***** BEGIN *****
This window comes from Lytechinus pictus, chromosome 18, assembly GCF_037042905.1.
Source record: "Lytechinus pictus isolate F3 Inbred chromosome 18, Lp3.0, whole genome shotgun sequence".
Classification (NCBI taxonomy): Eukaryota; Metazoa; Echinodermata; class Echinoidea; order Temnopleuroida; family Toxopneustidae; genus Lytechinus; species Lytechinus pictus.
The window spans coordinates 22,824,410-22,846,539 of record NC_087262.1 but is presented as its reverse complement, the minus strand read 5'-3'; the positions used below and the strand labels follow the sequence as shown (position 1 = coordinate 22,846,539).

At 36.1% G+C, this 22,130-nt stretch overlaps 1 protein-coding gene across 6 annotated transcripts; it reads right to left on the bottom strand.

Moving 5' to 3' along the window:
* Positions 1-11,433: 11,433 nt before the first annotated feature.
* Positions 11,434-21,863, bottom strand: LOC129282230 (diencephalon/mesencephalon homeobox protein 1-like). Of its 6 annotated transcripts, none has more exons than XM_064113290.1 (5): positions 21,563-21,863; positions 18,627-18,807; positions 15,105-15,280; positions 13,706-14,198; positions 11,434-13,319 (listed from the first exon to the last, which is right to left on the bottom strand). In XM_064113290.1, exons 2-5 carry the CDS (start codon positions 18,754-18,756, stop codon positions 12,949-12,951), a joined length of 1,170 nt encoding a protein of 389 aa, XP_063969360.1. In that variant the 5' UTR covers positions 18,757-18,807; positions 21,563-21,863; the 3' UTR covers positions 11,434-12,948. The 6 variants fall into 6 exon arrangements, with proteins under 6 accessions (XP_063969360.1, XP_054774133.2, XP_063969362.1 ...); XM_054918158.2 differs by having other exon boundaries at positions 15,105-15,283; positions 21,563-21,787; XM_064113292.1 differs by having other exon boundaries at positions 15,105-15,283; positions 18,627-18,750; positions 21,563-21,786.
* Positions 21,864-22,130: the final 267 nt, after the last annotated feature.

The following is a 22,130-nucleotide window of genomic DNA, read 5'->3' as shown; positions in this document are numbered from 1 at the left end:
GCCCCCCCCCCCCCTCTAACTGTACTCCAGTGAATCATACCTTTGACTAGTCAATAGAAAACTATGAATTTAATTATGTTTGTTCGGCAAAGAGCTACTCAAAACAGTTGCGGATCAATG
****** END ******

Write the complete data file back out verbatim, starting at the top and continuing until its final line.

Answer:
This window comes from Lytechinus pictus, chromosome 18, assembly GCF_037042905.1.
Source record: "Lytechinus pictus isolate F3 Inbred chromosome 18, Lp3.0, whole genome shotgun sequence".
Classification (NCBI taxonomy): Eukaryota; Metazoa; Echinodermata; class Echinoidea; order Temnopleuroida; family Toxopneustidae; genus Lytechinus; species Lytechinus pictus.
The window spans coordinates 22,824,410-22,846,539 of record NC_087262.1 but is presented as its reverse complement, the minus strand read 5'-3'; the positions used below and the strand labels follow the sequence as shown (position 1 = coordinate 22,846,539).

At 36.1% G+C, this 22,130-nt stretch overlaps 1 protein-coding gene across 6 annotated transcripts; it reads right to left on the bottom strand.

Moving 5' to 3' along the window:
* Positions 1-11,433: 11,433 nt before the first annotated feature.
* Positions 11,434-21,863, bottom strand: LOC129282230 (diencephalon/mesencephalon homeobox protein 1-like). Of its 6 annotated transcripts, none has more exons than XM_064113290.1 (5): positions 21,563-21,863; positions 18,627-18,807; positions 15,105-15,280; positions 13,706-14,198; positions 11,434-13,319 (listed from the first exon to the last, which is right to left on the bottom strand). In XM_064113290.1, exons 2-5 carry the CDS (start codon positions 18,754-18,756, stop codon positions 12,949-12,951), a joined length of 1,170 nt encoding a protein of 389 aa, XP_063969360.1. In that variant the 5' UTR covers positions 18,757-18,807; positions 21,563-21,863; the 3' UTR covers positions 11,434-12,948. The 6 variants fall into 6 exon arrangements, with proteins under 6 accessions (XP_063969360.1, XP_054774133.2, XP_063969362.1 ...); XM_054918158.2 differs by having other exon boundaries at positions 15,105-15,283; positions 21,563-21,787; XM_064113292.1 differs by having other exon boundaries at positions 15,105-15,283; positions 18,627-18,750; positions 21,563-21,786.
* Positions 21,864-22,130: the final 267 nt, after the last annotated feature.

The following is a 22,130-nucleotide window of genomic DNA, read 5'->3' as shown; positions in this document are numbered from 1 at the left end:
GCCCCCCCCCCCCCTCTAACTGTACTCCAGTGAATCATACCTTTGACTAGTCAATAGAAAACTATGAATTTAATTATGTTTGTTCGGCAAAGAGCTACTCAAAACAGTTGCGGATCAATG